3. Its ability to perform ACID transactions, as needed, was appealing to us from a financial data perspective.

Read-time SQL

There is a huge trade-off between pre-computing everything to reduce read latency (i.e. dashboard load time) while limiting development speed, versus biasing towards read-time computation, which permits rapid feature iteration on the frontend. 

At Digits’ current stage, we want to be in the middle of this spectrum — have low read latencies for a great user experience, but still be able to quickly iterate and perfect new features based on customer feedback.  In order to support this model, whichever solution we chose for serving our views would have to support read-time SQL.

Sharding and Interleaving

Once it became clear that read-time SQL support was a requirement, we also wanted to be sure that the database solution we selected would easily scale with us as we grew.  Traditional RDBMS systems have trouble scaling join performance once the data set can no longer fit on a single node, and many NoSQL key-value stores address the scalability concern by sacrificing join support entirely.

Spanner’s interleaving/sharding design is a nice balance between these two ends of the spectrum.  While all data for a given set of parent-child tables does not need to fit on a single node, rows that share the same root key are guaranteed to be co-located on a node.  This allows for fast joins within a parent-child hierarchy and aside from defining the interleaving model in the schema, it happens without the developer’s involvement.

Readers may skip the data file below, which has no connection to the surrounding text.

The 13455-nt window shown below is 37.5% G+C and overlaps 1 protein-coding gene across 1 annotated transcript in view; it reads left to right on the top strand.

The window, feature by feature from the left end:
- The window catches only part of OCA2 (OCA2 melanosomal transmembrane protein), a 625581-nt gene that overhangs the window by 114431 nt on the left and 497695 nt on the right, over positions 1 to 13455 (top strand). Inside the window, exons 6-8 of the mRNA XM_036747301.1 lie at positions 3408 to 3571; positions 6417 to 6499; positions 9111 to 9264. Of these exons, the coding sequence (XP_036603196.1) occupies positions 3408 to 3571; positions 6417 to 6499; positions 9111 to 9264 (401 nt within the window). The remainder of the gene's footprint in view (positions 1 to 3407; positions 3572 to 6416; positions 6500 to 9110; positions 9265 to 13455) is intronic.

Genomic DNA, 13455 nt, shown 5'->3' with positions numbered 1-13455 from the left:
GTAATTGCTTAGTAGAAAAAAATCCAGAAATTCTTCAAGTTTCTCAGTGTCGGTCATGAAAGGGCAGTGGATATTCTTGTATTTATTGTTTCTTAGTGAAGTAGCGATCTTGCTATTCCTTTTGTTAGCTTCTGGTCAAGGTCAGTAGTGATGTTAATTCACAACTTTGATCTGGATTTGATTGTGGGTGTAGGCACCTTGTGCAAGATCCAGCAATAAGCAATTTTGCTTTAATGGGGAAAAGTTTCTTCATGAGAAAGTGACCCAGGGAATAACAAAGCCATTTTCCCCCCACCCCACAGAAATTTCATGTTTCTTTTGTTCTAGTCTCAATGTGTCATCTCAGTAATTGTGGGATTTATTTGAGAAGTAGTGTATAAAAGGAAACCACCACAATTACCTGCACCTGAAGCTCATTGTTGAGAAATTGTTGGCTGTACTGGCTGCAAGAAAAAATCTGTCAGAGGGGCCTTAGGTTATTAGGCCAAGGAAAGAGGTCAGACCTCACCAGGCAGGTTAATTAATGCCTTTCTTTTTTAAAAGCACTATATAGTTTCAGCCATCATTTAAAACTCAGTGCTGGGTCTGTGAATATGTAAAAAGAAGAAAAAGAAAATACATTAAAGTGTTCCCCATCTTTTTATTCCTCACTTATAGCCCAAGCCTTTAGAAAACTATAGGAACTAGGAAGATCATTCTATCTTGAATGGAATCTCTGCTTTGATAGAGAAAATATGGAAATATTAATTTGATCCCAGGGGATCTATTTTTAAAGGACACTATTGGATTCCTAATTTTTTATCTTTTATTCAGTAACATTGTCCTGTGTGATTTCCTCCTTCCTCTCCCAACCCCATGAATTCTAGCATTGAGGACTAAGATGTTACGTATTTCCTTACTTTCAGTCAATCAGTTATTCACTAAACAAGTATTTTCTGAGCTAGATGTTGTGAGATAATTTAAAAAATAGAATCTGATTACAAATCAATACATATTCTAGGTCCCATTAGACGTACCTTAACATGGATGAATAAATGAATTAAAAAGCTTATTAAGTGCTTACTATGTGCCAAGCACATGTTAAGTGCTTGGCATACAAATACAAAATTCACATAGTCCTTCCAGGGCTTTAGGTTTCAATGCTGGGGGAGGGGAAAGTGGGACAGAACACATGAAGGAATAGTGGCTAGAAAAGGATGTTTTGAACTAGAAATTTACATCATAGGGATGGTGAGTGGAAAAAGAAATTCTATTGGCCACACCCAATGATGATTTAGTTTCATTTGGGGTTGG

Alternative Solutions

Combined, these constraints of easy scalability, low latency reads, and support for relational SQL eliminate quite a few otherwise appealing solutions.  For example:

  1. Cassandra and Redis are both great for serving precomputed views, but do not support read time aggregations via SQL.  (Cassandra does support a SQL API but not read-time aggregation via SQL)
  2. MySQL and Postgres are great for relational querying and read-time aggregation, but are challenging to scale, as sharding data across clusters is left to the engineer/operator.
  3. Google BigQuery is great for all kinds of SQL analytics querying but is not designed to serve low latency, customer-facing dashboard reads.

Based on all of these factors, we elected to implement our view architecture on Spanner.

Implementing Views in Spanner

As we developed our view implementation, one of the challenges that we had to overcome was Spanner’s 20,000 cell mutation limit.  The limit caps the number of cells (rows * columns-per-row) that can be inserted/updated in a single transaction.  

This limit presented challenges on both the view loading side and the view unloading (deleting) side.

View Loading

On the view loading side it meant that as we computed views for a given customer, we could not guarantee that we could load the entire view into the database atomically.  Additionally, it is non-trivial for the implementer to know whether a particular transaction would hit this limit or not as they would need to keep track of all of the cells impacted by the generated mutations or the DML statement.